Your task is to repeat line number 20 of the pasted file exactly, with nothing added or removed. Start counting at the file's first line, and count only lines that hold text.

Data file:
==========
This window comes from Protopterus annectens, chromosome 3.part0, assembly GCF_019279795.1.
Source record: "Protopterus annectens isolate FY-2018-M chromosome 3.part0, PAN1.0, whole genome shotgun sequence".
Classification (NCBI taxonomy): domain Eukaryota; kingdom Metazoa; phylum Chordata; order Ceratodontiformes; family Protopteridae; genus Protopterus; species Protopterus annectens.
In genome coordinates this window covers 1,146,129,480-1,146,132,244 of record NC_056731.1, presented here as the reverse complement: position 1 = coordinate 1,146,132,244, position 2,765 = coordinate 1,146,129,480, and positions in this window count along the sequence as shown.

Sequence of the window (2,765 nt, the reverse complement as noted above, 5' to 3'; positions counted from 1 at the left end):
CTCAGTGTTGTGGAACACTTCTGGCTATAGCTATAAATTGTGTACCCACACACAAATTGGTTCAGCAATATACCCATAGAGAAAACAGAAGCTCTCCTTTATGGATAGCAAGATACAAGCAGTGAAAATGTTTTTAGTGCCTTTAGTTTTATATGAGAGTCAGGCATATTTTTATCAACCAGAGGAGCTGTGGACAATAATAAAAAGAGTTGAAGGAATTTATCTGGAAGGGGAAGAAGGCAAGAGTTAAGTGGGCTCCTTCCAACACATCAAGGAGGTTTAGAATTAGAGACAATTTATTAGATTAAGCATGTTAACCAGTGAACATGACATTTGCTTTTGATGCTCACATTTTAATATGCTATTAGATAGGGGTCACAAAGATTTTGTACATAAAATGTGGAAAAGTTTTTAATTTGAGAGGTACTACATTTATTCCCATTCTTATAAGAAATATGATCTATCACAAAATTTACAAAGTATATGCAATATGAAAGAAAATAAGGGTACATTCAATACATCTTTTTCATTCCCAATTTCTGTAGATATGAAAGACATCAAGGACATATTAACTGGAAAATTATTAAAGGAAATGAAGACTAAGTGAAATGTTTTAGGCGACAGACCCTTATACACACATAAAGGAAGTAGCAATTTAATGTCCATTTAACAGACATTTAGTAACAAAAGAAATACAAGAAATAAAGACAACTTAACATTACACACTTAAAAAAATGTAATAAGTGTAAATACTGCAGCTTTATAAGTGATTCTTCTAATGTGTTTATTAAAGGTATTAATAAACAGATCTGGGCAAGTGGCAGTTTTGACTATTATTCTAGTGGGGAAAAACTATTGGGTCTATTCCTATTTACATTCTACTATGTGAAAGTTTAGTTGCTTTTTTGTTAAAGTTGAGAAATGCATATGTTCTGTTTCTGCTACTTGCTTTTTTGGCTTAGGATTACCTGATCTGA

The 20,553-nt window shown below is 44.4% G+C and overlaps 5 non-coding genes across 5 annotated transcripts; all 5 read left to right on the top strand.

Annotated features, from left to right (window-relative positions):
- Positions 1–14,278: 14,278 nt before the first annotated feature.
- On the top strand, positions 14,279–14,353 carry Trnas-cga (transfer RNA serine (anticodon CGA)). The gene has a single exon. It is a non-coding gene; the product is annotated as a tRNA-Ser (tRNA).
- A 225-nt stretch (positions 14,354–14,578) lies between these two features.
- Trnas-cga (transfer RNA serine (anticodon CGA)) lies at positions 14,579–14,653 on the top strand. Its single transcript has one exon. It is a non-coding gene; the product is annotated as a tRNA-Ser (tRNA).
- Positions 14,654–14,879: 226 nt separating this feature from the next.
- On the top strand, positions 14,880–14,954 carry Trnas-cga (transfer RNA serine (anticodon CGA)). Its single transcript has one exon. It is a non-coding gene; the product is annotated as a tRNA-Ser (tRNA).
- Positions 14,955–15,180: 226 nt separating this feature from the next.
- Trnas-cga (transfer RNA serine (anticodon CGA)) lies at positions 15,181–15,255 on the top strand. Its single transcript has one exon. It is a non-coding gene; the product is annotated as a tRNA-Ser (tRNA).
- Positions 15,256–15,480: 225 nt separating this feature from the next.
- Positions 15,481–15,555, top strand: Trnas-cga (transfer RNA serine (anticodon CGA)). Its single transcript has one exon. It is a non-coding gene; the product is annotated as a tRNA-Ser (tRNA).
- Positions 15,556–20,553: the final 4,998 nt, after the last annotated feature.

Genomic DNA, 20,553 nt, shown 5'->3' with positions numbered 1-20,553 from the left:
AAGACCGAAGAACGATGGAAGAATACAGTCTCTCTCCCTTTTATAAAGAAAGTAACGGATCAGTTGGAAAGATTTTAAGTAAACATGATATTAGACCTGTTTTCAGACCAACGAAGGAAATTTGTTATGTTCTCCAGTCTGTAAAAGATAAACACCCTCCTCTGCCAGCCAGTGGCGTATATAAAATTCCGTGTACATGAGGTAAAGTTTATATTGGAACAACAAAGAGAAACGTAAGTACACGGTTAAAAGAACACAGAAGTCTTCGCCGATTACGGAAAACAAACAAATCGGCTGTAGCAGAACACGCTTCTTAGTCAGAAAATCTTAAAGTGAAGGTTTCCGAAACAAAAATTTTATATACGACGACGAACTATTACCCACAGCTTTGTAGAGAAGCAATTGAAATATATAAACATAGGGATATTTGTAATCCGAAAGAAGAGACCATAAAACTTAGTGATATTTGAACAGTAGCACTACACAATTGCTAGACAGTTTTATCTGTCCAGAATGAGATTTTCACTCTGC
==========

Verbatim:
Genomic DNA, 20,553 nt, shown 5'->3' with positions numbered 1-20,553 from the left: